Hawthorn does more than just support the physical heart. Hawthorn berries can be a gentle digestive aid (Easley & Horne, 2016). When taken as a cordial after meals, hawthorn can soothe digestion as well as open the heart.
The energetics of hawthorn are cooling and mixed in moisture depending on the plant part used. (Easley & Horne, 2016). The berries tend to be moistening and have a slightly sweet and sour flavor, and the flowers and leaves tend towards being astringent (Tilgner 2009) which can have an overall drying quality.
Hawthorn is a lovely and generous plant to use in times of tenderness, especially when grief is present. It can soften our hearts as well as promote forgiveness of self and others. When one feels in need of a hug, turn towards hawthorn. I think of hawthorn as being able to help us honor the innate strength and connection to who we truly are at our core. It matches both strength and softness while allowing for the ability to cultivate healthy boundaries as well as gentleness. It also helps support stress with its nervine actions (Easley & Horne, 2016). Moving through grief and a broken heart is edgy and stressful. As a nervine, it can support an overworked nervous system as well as soothe frayed sleep patterns. It’s not uncommon to close ourselves off as we try to protect our soft heart in times of transition and pain. Again, reach for hawthorn when you need that hug or feel alone. Hawthorn has your back and your heart when you need some extra care.
Cautions When Using Hawthorn
There are a couple of cautions when thinking of using hawthorn, especially for those with chronic heart conditions. Folks taking beta-blockers or other cardiac medications should consult an experienced practitioner, such as their primary care physician, before taking hawthorn, and those with congestive heart failure are advised not to take hawthorn (Gardner & McGuffin, 2013).
Hawthorn Preparations for Fall
Hawthorn berries are similar to commonly eaten berries you can find in the marketplace and are of a similar safety (Gardner & McGuffin, 2013). Since hawthorn berries are a food, they can be taken in large amounts over time as a tonic (Easley & Horne, 2016). Hawthorn’s berries can be used in various ways, from vinegars, jams, syrups, and other flavonoid-rich recipes to herbal tinctures and teas.
A tincture is also an accessible way to take in hawthorn’s gifts. The berry can be tinctured fresh or dried. When life is busy and tea just seems like too much to add to your day, taking a tincture of hawthorn is yummy and easy. Throw the tincture in your satchel or your pocket and reach for it a few times a day as you feel drawn to it.
As you’ll see below, taking hawthorn as a tea is an easy way to benefit from its actions. Teas can be made from hawthorn’s dried berry, leaf, and flower.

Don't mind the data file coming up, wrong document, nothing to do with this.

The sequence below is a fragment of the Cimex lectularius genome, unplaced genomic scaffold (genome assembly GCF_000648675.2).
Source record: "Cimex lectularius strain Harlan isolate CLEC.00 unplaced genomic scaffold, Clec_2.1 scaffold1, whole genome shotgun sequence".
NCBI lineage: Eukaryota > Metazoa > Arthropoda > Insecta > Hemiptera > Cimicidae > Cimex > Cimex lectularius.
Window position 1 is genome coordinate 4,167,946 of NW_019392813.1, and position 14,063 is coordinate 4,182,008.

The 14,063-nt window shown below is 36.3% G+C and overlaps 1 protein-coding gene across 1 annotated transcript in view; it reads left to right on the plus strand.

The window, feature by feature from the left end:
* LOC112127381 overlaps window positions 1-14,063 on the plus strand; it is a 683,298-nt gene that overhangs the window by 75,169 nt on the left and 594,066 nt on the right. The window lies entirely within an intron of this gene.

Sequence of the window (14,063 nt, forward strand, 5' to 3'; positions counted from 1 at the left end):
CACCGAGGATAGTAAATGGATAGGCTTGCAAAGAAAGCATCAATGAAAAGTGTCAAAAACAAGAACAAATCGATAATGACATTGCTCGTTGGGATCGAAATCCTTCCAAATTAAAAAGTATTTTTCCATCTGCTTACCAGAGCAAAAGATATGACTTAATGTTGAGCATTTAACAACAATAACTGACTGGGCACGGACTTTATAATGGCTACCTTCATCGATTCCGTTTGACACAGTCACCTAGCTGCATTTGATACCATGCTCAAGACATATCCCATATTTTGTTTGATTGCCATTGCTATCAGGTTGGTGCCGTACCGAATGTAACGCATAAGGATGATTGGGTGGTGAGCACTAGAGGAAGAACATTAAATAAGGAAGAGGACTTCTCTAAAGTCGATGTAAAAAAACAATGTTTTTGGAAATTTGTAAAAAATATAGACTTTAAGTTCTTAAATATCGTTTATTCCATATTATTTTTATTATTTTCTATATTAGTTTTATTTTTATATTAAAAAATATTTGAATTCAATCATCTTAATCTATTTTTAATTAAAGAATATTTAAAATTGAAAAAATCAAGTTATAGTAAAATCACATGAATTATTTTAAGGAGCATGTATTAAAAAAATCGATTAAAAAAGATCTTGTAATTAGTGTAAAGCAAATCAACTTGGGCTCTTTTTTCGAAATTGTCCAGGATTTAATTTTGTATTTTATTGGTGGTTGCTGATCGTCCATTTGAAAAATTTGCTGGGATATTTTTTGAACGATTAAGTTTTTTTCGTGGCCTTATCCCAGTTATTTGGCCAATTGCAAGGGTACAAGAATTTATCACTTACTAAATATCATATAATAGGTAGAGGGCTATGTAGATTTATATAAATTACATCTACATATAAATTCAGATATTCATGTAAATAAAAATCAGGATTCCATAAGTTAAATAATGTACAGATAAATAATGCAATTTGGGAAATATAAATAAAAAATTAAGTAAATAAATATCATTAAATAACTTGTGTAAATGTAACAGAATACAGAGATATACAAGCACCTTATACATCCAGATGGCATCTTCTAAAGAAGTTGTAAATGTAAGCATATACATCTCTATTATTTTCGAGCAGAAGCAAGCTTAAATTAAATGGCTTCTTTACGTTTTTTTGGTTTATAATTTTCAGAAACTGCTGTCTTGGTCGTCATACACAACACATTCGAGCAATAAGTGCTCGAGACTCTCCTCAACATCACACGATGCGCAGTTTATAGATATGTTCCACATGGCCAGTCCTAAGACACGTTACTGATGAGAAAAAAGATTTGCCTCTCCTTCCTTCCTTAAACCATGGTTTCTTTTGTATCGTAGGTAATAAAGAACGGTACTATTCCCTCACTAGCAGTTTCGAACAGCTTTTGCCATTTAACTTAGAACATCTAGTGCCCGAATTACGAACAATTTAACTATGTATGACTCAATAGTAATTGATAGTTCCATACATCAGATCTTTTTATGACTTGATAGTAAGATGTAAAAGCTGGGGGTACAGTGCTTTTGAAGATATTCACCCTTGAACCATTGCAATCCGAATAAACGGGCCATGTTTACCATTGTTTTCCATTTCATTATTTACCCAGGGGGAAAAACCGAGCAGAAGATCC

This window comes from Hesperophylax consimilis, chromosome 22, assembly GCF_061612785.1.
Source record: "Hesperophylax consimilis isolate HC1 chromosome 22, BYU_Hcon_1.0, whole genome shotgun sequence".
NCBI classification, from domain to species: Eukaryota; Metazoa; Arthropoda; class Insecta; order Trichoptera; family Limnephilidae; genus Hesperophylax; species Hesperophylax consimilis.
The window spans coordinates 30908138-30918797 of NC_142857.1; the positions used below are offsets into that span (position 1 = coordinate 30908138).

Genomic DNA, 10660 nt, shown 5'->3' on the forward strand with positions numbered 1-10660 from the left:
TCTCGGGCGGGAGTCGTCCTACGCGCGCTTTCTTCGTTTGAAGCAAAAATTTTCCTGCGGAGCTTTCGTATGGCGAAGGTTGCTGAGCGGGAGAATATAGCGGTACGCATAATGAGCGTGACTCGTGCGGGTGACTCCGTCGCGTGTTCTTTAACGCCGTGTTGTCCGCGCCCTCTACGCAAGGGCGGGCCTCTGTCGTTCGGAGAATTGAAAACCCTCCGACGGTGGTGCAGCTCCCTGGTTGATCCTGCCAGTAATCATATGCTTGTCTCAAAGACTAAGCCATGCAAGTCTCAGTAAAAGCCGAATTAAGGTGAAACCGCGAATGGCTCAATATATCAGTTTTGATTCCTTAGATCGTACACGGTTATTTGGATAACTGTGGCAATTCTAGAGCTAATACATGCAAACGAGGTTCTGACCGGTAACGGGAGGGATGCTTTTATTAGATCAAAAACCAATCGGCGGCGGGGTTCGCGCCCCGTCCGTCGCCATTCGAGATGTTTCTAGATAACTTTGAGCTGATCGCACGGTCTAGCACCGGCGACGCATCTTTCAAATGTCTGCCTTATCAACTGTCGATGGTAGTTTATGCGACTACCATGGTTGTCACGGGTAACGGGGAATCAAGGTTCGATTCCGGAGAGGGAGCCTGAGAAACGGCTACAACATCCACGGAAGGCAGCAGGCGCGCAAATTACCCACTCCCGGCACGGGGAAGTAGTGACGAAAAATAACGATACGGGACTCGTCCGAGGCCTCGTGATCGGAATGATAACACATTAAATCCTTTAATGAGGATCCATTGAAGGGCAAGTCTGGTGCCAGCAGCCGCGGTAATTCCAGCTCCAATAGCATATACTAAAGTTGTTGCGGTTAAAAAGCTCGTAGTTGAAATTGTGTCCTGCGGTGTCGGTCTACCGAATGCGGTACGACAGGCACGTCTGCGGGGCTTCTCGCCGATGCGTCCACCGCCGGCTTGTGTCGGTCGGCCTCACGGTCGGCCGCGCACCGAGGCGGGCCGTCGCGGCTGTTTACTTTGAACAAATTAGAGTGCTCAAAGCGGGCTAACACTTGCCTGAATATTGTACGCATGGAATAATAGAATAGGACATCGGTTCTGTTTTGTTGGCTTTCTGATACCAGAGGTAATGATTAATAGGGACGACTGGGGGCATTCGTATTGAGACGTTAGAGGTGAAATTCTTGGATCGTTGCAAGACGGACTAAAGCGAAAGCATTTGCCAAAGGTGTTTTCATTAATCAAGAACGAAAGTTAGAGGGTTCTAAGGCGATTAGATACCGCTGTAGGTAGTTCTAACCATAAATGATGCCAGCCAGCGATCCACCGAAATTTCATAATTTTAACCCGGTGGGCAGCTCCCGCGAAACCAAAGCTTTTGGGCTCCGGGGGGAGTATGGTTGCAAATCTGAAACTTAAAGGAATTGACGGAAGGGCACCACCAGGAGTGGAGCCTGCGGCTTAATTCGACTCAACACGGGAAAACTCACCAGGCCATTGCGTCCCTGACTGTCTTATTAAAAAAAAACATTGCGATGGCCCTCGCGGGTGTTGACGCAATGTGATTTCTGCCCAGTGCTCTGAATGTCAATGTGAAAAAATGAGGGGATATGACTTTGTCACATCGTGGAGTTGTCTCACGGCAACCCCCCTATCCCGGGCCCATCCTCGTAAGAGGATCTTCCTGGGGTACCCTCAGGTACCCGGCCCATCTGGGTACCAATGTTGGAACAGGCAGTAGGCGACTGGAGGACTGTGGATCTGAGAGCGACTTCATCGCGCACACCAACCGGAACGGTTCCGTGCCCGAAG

Hawthorn Overnight Infusion
A hawthorn infusion is nutritive and flavonoid-rich. During the fall months, it’s a good idea to load up on nutritional herbs to keep us well as we transition into cooler weather.
1 tbsp of each organic hawthorn (Crataegus spp.) leaf, flower, and berry
1 pint-sized canning jar
- Fill a pint jar with hawthorn leaf, flower, and berry mixture.
- Pour just-boiled water over the herb, filling the jar within 1-inch of the top, cap, and let it sit overnight.
- Strain in the morning and enjoy throughout the day at room temperature or warmed up.
Hawthorn Berry Cordial
A delicious after-dinner cordial to ease the stomach, open the heart, and connect with friends and family during the harvest season. Share this tasty beverage with those you love.
(Recipe adapted from Alchemy of Herbs by Rosalee de la Forêt)
1 cup organic dried hawthorn (Crataegus spp.) berries
1 chopped organic McIntosh apple, seeds removed
1 teaspoon fresh organic ginger (Zingiber officinalis) root, minced
3 cardamom (Elettaria cardamomum) pods, crushed
1 teaspoon of organic orange peel (Citrus sinensis)
1/2 cup organic dried rose hips (Rosa canina)
1 organic cinnamon (Cinnamomum spp.) stick
2 tablespoons dried organic hibiscus (Hibiscus sabdariffa) calyces
1/3 cup organic 100% unsweetened blueberry juice
1/2 cup organic honey
2 cups brandy
- Combine all ingredients in a quart-sized canning jar.
- Let ingredients macerate for 4 weeks while shaking the jar daily.
- Strain and compost spent material.
- Enjoy as-is or add 1-2 tablespoons to a glass of fizzy water.
Remember hawthorn for its delightful folklore, for its valued boundary and emotional heart care, as well as its support on digestion and the physical heart. I hope that you have a love affair with hawthorn this season and that the ruby red berries hanging from your local hawthorn trees bring you a sense of deep connection and sweetness. Happy autumn, everyone!
de la Forêt, R. (2017). Alchemy of herbs: Transform everyday ingredients into foods and remedies that heal. Carlsbad, CA: Hay House.
Easley, T., & Horne, S. (2016). The modern herbal dispensatory: A medicine-making guide. Berkeley, CA: North Atlantic Books.
Gardner, Z., & McGuffin, M. (2013). American Herbal Products Association’s botanical safety handbook. Boca Raton, FL: CRC Press.
Masé, G. (2013). The wild medicine solution: Healing with aromatic, bitter, and tonic plants. Rochester, VT: Healing Arts Press.
Tilgner, S. (2009). Herbal medicine: From the heart of the earth. Pleasant Hill, OR: Wise Acres LLC.